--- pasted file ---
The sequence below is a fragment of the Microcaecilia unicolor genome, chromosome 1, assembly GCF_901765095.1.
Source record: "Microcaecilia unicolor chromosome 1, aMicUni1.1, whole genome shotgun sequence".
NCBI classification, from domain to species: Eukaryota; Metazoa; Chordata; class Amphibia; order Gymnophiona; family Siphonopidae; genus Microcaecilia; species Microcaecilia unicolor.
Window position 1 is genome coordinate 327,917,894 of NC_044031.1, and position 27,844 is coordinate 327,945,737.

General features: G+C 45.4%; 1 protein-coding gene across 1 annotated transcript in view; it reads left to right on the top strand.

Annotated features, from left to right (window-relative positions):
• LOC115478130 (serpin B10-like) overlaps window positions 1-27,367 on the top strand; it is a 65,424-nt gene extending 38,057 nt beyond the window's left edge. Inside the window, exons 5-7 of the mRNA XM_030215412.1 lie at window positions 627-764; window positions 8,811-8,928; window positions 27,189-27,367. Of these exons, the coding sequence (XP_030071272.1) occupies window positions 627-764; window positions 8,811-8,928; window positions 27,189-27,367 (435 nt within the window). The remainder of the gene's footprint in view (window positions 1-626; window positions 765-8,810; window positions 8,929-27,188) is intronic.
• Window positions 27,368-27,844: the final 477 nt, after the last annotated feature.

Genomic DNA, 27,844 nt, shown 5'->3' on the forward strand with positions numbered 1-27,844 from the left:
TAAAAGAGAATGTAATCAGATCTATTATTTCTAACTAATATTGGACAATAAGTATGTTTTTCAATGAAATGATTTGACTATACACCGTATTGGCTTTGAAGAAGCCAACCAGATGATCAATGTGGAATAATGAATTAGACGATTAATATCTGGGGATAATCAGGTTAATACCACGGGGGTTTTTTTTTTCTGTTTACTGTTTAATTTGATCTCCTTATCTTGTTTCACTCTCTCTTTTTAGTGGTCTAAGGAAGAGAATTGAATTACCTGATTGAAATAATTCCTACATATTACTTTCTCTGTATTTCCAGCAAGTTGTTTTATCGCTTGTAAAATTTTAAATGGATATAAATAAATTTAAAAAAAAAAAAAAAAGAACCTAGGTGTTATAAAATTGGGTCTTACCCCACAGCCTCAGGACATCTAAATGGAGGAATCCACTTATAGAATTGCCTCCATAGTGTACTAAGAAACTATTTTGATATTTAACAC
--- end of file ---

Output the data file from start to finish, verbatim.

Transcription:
The sequence below is a fragment of the Microcaecilia unicolor genome, chromosome 1, assembly GCF_901765095.1.
Source record: "Microcaecilia unicolor chromosome 1, aMicUni1.1, whole genome shotgun sequence".
NCBI classification, from domain to species: Eukaryota; Metazoa; Chordata; class Amphibia; order Gymnophiona; family Siphonopidae; genus Microcaecilia; species Microcaecilia unicolor.
Window position 1 is genome coordinate 327,917,894 of NC_044031.1, and position 27,844 is coordinate 327,945,737.

General features: G+C 45.4%; 1 protein-coding gene across 1 annotated transcript in view; it reads left to right on the top strand.

Annotated features, from left to right (window-relative positions):
• LOC115478130 (serpin B10-like) overlaps window positions 1-27,367 on the top strand; it is a 65,424-nt gene extending 38,057 nt beyond the window's left edge. Inside the window, exons 5-7 of the mRNA XM_030215412.1 lie at window positions 627-764; window positions 8,811-8,928; window positions 27,189-27,367. Of these exons, the coding sequence (XP_030071272.1) occupies window positions 627-764; window positions 8,811-8,928; window positions 27,189-27,367 (435 nt within the window). The remainder of the gene's footprint in view (window positions 1-626; window positions 765-8,810; window positions 8,929-27,188) is intronic.
• Window positions 27,368-27,844: the final 477 nt, after the last annotated feature.

Genomic DNA, 27,844 nt, shown 5'->3' on the forward strand with positions numbered 1-27,844 from the left:
TAAAAGAGAATGTAATCAGATCTATTATTTCTAACTAATATTGGACAATAAGTATGTTTTTCAATGAAATGATTTGACTATACACCGTATTGGCTTTGAAGAAGCCAACCAGATGATCAATGTGGAATAATGAATTAGACGATTAATATCTGGGGATAATCAGGTTAATACCACGGGGGTTTTTTTTTTCTGTTTACTGTTTAATTTGATCTCCTTATCTTGTTTCACTCTCTCTTTTTAGTGGTCTAAGGAAGAGAATTGAATTACCTGATTGAAATAATTCCTACATATTACTTTCTCTGTATTTCCAGCAAGTTGTTTTATCGCTTGTAAAATTTTAAATGGATATAAATAAATTTAAAAAAAAAAAAAAAAGAACCTAGGTGTTATAAAATTGGGTCTTACCCCACAGCCTCAGGACATCTAAATGGAGGAATCCACTTATAGAATTGCCTCCATAGTGTACTAAGAAACTATTTTGATATTTAACAC